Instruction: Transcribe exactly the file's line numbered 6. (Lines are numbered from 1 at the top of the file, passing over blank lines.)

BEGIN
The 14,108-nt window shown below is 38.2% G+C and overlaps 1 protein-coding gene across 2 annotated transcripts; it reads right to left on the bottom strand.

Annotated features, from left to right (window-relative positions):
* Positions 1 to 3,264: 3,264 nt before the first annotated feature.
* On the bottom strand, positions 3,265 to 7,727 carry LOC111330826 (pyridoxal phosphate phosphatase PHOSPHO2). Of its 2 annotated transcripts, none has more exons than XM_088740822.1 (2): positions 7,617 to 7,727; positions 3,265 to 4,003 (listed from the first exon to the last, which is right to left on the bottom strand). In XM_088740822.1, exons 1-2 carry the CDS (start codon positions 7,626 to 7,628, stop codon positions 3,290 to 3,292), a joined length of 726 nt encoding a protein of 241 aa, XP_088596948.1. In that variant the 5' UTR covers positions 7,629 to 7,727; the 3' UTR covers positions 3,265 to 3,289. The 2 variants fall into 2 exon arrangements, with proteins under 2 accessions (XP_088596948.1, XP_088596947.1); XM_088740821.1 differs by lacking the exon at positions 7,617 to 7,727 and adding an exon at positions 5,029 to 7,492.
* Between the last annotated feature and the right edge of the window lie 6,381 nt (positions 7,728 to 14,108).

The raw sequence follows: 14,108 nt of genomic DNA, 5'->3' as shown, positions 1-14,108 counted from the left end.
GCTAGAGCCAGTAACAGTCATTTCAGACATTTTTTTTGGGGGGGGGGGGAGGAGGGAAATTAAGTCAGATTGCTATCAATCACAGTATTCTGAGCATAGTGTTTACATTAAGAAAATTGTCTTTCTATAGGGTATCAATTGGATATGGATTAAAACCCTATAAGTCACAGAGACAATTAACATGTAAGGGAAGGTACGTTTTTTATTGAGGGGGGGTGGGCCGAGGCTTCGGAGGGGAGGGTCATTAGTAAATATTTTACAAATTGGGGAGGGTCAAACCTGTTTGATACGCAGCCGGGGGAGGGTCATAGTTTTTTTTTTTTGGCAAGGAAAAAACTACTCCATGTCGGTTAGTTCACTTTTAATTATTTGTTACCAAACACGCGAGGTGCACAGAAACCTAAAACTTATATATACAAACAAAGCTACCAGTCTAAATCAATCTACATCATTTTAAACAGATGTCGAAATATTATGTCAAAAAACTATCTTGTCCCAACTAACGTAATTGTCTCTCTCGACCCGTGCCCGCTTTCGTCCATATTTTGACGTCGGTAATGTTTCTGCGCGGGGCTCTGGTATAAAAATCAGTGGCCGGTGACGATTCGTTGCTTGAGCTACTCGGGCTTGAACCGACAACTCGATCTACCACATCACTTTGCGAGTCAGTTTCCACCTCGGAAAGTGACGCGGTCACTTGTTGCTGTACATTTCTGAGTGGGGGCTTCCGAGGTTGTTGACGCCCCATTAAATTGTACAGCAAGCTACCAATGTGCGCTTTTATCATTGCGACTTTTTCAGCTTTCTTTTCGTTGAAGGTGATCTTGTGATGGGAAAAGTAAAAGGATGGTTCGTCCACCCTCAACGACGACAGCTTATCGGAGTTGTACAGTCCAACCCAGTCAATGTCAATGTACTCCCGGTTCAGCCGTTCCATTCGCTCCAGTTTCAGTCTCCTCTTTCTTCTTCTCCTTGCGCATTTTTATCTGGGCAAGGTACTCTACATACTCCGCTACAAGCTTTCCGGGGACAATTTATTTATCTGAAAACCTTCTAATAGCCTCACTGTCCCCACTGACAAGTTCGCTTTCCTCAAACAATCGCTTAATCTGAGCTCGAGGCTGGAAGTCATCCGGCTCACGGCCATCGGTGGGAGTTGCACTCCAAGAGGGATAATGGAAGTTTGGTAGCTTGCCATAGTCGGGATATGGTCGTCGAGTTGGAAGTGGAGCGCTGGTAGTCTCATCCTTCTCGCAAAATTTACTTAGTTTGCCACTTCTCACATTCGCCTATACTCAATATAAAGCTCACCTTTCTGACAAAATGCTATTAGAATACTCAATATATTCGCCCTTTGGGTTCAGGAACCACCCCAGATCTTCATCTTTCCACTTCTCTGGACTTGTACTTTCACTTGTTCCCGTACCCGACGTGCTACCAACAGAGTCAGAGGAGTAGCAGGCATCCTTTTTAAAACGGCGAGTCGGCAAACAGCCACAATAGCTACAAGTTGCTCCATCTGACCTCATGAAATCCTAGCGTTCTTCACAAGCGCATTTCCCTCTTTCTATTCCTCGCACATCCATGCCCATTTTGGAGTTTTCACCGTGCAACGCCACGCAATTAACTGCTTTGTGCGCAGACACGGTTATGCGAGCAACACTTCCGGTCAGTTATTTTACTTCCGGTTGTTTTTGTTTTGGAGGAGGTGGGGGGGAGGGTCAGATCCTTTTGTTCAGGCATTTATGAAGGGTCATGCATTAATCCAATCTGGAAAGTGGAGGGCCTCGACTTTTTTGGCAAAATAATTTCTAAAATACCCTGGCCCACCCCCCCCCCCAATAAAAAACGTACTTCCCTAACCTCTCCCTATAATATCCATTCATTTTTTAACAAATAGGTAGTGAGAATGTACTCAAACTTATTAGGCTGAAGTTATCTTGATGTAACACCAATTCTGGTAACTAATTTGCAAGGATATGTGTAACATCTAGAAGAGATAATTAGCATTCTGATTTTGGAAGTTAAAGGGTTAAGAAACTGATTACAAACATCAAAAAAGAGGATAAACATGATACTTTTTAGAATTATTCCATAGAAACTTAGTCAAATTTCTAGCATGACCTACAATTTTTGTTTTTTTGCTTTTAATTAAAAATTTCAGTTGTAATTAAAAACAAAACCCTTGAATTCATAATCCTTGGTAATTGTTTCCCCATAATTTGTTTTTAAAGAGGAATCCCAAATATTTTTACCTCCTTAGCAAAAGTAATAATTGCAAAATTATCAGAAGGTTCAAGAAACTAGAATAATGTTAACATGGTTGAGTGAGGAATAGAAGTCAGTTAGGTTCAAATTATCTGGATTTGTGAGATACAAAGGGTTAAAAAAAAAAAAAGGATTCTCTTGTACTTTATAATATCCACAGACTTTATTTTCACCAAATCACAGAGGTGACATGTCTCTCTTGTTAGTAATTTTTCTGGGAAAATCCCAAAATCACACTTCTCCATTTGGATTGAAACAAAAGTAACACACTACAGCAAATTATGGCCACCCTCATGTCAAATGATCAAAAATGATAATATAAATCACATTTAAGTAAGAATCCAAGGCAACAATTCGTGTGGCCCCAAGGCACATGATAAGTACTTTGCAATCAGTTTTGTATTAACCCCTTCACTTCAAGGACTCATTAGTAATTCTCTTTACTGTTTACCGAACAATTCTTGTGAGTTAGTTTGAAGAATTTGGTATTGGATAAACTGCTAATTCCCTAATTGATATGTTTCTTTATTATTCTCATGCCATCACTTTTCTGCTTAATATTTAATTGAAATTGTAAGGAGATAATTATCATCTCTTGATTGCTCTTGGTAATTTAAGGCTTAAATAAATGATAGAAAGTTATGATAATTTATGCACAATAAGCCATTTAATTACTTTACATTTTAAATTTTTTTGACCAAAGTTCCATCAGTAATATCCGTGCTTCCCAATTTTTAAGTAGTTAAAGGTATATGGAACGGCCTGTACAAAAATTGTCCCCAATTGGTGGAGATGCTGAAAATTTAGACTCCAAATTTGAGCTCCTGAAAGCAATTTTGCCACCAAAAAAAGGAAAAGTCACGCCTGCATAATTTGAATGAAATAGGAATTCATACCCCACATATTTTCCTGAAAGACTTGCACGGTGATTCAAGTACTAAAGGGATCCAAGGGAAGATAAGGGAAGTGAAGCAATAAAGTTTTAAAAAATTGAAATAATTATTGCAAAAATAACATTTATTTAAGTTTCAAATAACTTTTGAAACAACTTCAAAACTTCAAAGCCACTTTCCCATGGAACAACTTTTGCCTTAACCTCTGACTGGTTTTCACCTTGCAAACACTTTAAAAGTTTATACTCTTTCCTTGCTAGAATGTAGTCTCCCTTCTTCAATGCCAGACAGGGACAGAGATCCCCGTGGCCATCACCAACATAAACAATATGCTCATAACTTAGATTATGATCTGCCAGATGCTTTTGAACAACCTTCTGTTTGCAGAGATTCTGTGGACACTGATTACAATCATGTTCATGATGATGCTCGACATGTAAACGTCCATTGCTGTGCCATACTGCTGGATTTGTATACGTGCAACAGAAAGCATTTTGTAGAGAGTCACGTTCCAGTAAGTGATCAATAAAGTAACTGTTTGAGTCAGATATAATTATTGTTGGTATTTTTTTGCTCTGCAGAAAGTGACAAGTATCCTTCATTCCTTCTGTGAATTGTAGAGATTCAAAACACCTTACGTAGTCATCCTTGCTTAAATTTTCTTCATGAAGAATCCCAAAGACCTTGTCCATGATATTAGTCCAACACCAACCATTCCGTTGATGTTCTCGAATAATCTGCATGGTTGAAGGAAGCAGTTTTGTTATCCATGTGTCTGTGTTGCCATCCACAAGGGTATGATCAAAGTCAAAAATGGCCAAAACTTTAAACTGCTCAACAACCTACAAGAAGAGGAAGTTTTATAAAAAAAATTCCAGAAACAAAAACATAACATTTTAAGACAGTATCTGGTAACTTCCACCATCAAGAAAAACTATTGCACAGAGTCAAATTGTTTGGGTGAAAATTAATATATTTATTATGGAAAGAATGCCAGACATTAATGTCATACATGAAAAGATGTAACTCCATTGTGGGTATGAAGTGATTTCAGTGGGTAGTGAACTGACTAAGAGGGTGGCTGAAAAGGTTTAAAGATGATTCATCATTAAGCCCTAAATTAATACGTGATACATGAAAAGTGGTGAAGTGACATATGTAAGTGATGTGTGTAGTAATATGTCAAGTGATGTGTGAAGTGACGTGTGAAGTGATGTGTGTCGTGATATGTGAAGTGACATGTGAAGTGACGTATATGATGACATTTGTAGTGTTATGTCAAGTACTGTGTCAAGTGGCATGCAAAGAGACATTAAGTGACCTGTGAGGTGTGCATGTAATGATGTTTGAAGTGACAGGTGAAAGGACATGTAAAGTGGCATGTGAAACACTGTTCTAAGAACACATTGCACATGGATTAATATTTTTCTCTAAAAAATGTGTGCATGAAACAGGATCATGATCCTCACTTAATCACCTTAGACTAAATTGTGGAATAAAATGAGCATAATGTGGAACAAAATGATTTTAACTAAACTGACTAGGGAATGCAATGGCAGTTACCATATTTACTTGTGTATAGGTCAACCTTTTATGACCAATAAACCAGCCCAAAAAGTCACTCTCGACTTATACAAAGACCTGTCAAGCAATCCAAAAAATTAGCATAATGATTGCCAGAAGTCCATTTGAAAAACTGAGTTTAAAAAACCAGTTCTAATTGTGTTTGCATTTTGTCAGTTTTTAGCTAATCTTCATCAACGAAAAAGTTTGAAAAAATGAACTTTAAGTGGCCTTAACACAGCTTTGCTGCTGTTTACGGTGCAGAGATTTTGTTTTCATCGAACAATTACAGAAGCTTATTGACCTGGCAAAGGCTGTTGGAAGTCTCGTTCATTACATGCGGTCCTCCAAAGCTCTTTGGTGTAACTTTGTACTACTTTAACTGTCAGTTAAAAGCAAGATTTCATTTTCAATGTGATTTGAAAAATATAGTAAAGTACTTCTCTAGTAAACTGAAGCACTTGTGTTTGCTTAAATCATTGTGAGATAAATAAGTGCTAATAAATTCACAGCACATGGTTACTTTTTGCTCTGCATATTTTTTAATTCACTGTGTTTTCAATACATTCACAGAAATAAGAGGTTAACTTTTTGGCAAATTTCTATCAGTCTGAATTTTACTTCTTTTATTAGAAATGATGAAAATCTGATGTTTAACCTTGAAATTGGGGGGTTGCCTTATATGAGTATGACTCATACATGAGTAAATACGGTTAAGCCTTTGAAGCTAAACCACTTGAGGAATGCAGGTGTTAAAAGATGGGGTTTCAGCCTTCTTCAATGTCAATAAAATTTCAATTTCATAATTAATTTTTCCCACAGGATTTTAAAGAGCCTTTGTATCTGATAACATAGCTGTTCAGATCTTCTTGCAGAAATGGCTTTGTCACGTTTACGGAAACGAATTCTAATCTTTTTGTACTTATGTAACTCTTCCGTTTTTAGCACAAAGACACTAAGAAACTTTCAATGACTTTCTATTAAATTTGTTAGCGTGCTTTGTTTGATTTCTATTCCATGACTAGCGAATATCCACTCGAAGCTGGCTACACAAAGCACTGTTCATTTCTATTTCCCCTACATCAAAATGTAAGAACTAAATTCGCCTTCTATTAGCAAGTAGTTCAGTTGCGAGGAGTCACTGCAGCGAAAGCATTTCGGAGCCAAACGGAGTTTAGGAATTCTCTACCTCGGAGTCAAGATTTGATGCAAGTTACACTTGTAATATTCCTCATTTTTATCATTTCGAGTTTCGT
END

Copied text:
The raw sequence follows: 14,108 nt of genomic DNA, 5'->3' as shown, positions 1-14,108 counted from the left end.